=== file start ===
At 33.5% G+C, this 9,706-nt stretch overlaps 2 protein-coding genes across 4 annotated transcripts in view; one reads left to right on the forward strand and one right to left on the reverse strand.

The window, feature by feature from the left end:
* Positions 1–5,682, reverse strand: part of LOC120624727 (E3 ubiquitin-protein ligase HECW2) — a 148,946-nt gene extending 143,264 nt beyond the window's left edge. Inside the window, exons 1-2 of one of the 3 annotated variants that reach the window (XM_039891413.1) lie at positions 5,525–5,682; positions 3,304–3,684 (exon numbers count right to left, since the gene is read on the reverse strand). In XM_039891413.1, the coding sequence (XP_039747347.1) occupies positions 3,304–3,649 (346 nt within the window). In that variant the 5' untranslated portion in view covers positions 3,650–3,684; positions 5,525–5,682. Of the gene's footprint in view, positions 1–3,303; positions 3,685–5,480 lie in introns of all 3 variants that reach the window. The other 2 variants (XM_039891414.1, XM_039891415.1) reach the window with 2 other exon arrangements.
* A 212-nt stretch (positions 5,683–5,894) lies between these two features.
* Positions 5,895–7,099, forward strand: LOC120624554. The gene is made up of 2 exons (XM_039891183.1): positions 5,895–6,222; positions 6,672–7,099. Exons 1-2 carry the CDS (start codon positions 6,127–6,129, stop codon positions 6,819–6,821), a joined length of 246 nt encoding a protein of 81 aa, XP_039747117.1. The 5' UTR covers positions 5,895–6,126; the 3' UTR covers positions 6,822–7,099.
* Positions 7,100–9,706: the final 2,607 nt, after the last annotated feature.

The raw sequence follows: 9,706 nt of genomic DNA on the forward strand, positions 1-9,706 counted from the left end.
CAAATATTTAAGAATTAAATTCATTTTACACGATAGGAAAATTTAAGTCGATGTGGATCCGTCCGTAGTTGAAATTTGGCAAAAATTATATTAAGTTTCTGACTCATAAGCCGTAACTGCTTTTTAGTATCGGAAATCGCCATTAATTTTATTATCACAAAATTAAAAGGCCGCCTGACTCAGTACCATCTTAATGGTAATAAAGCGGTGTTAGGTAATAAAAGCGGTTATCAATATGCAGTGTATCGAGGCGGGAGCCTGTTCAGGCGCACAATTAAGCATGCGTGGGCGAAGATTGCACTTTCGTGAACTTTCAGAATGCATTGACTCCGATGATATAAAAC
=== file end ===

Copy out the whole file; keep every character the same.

At 33.5% G+C, this 9,706-nt stretch overlaps 2 protein-coding genes across 4 annotated transcripts in view; one reads left to right on the forward strand and one right to left on the reverse strand.

The window, feature by feature from the left end:
* Positions 1–5,682, reverse strand: part of LOC120624727 (E3 ubiquitin-protein ligase HECW2) — a 148,946-nt gene extending 143,264 nt beyond the window's left edge. Inside the window, exons 1-2 of one of the 3 annotated variants that reach the window (XM_039891413.1) lie at positions 5,525–5,682; positions 3,304–3,684 (exon numbers count right to left, since the gene is read on the reverse strand). In XM_039891413.1, the coding sequence (XP_039747347.1) occupies positions 3,304–3,649 (346 nt within the window). In that variant the 5' untranslated portion in view covers positions 3,650–3,684; positions 5,525–5,682. Of the gene's footprint in view, positions 1–3,303; positions 3,685–5,480 lie in introns of all 3 variants that reach the window. The other 2 variants (XM_039891414.1, XM_039891415.1) reach the window with 2 other exon arrangements.
* A 212-nt stretch (positions 5,683–5,894) lies between these two features.
* Positions 5,895–7,099, forward strand: LOC120624554. The gene is made up of 2 exons (XM_039891183.1): positions 5,895–6,222; positions 6,672–7,099. Exons 1-2 carry the CDS (start codon positions 6,127–6,129, stop codon positions 6,819–6,821), a joined length of 246 nt encoding a protein of 81 aa, XP_039747117.1. The 5' UTR covers positions 5,895–6,126; the 3' UTR covers positions 6,822–7,099.
* Positions 7,100–9,706: the final 2,607 nt, after the last annotated feature.

The raw sequence follows: 9,706 nt of genomic DNA on the forward strand, positions 1-9,706 counted from the left end.
CAAATATTTAAGAATTAAATTCATTTTACACGATAGGAAAATTTAAGTCGATGTGGATCCGTCCGTAGTTGAAATTTGGCAAAAATTATATTAAGTTTCTGACTCATAAGCCGTAACTGCTTTTTAGTATCGGAAATCGCCATTAATTTTATTATCACAAAATTAAAAGGCCGCCTGACTCAGTACCATCTTAATGGTAATAAAGCGGTGTTAGGTAATAAAAGCGGTTATCAATATGCAGTGTATCGAGGCGGGAGCCTGTTCAGGCGCACAATTAAGCATGCGTGGGCGAAGATTGCACTTTCGTGAACTTTCAGAATGCATTGACTCCGATGATATAAAAC